Best Treatments for Childhood Obesity and GERD
Obesity and Gastroesophageal Reflux Disease often occur together in children and teens.
There has been increasing interest in the prevention and treatment of childhood obesity in the last few years as the incidence has risen to alarming levels. I have noticed that childhood obesity is a hot topic at medical conferences and in research, leading to a better understanding of the causes and treatments.
Prevention is the Best Treatment
The best treatment for childhood obesity is prevention. The pediatrician monitors weight and height at each well check up from infancy so it is important to follow the doctor’s advice on feeding and nutrition at each age and stage.
If your child is already obese, the goal is to slow down the rate of weight gain. Losing weight is often harder to achieve but yields the best result. You will need to work with the pediatrician to manage the common medical complications associated with obesity such as Gastroesophageal Reflux Disease, asthma, sleep apnea, high blood pressure and hip/knee problems. As an added benefit, the best treatments for childhood obesity will help to manage the reflux too. When weight is controlled, reflux symptoms often improve considerably.
Best Treatments for Childhood Obesity/GERD
Some doctors are literally writing a prescription on their prescription pad for their young patients who are overweight or obese. The prescription read: 5210
It stands for:
5 servings of fruit/veggies a day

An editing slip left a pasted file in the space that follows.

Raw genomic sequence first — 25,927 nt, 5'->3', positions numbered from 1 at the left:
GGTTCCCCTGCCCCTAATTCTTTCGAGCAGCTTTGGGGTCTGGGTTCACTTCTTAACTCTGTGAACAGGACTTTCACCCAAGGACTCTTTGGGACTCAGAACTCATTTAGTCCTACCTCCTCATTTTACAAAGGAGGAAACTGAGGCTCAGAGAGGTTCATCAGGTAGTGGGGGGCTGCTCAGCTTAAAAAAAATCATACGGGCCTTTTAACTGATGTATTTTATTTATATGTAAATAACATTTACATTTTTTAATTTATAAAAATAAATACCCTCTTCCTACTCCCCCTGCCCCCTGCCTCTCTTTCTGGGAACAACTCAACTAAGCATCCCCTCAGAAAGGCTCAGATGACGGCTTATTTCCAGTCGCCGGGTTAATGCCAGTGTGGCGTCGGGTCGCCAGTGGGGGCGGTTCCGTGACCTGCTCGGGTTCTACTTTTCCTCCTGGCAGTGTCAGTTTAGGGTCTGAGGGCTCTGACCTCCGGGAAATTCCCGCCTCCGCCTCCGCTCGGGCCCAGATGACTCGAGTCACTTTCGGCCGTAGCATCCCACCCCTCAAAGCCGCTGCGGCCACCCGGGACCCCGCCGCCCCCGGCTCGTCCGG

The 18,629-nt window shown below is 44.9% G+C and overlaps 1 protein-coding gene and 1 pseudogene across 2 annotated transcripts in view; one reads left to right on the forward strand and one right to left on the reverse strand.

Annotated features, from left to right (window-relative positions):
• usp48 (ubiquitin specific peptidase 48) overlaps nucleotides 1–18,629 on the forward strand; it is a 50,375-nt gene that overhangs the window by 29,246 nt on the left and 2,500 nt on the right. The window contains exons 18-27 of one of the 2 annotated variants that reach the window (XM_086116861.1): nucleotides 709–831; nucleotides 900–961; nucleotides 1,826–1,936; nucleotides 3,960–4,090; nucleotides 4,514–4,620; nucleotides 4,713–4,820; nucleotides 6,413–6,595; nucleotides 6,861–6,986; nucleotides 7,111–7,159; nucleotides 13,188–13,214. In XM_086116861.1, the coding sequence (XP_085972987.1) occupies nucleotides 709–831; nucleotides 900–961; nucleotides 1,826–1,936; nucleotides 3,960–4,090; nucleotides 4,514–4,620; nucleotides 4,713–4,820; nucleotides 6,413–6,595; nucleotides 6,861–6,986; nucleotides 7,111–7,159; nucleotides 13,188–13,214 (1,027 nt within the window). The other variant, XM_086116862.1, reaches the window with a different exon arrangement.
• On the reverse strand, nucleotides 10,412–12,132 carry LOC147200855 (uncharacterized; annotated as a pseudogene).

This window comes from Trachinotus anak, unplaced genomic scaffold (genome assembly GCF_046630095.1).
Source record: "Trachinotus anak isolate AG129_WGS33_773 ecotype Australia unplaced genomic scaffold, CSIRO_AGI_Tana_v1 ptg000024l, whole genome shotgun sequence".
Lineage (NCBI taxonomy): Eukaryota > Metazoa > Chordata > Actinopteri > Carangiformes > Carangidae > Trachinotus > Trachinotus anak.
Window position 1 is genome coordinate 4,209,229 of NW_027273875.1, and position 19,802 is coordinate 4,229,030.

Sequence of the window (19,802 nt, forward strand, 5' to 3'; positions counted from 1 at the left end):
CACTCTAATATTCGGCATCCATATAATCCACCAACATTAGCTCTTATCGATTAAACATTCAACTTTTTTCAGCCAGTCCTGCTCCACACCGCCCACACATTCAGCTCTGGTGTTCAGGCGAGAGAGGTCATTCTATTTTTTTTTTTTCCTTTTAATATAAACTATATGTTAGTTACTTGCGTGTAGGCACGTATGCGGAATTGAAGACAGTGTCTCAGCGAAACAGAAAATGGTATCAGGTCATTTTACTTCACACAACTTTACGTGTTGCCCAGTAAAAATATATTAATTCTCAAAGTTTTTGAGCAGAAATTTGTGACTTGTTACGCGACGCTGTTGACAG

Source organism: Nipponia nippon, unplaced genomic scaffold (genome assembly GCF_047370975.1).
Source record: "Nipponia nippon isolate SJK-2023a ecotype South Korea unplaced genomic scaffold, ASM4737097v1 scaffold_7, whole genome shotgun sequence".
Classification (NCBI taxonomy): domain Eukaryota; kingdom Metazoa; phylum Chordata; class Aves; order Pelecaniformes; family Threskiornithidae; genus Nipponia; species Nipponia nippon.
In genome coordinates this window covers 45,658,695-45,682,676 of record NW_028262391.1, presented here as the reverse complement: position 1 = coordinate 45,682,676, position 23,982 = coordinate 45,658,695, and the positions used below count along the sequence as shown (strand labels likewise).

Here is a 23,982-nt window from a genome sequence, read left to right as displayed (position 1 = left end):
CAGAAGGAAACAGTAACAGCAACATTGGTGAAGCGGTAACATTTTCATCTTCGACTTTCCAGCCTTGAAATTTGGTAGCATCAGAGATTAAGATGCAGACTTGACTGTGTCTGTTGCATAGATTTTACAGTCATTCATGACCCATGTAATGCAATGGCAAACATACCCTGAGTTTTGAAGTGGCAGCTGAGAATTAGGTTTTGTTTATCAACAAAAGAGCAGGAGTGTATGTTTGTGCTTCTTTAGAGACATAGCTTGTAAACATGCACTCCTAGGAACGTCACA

Less than 2 hours of screen time
1 hour of physical activity
0 sweet beverages
What to Eat
Ask your doctor for specific information about portion size for your child. At the same time increase the intake of fruit and vegetables to 5 serving a day. You can also control portion size and ingredients such as salt, fat and sugar by eating at home rather than at a fast food restaurant. These recommendations will help your child control her weight and her reflux symptoms too.
Limit screen time: TV, computer, video games.
It is recommended that screen time from all sources such as TV, computer, video games, hand held games and the DVD player in the car needs to be limited to two hours or less each day. A little bit here, a bit there. It all adds up rather quickly. Keep track of your total screen time from all sources. I bet it is quite a bit higher than you would have guessed.
Increase Physical Activity
It is time to get a move on with one hour or more of physical activity each day. Your child will feel more alert, burn some calories and digestion will improve. Next week I will discuss ideas for helping your child become more active.
Limit or Eliminate Juice and Soda.
Fruit drinks, sweet tea, soda and sports drinks are full of calories and sugar. Water is the best drink. Milk is also a recommended alternative to juice and soda but may cause digestive discomfort since acid reflux and lactose intolerance are common.
For more information about 5210, check out this website: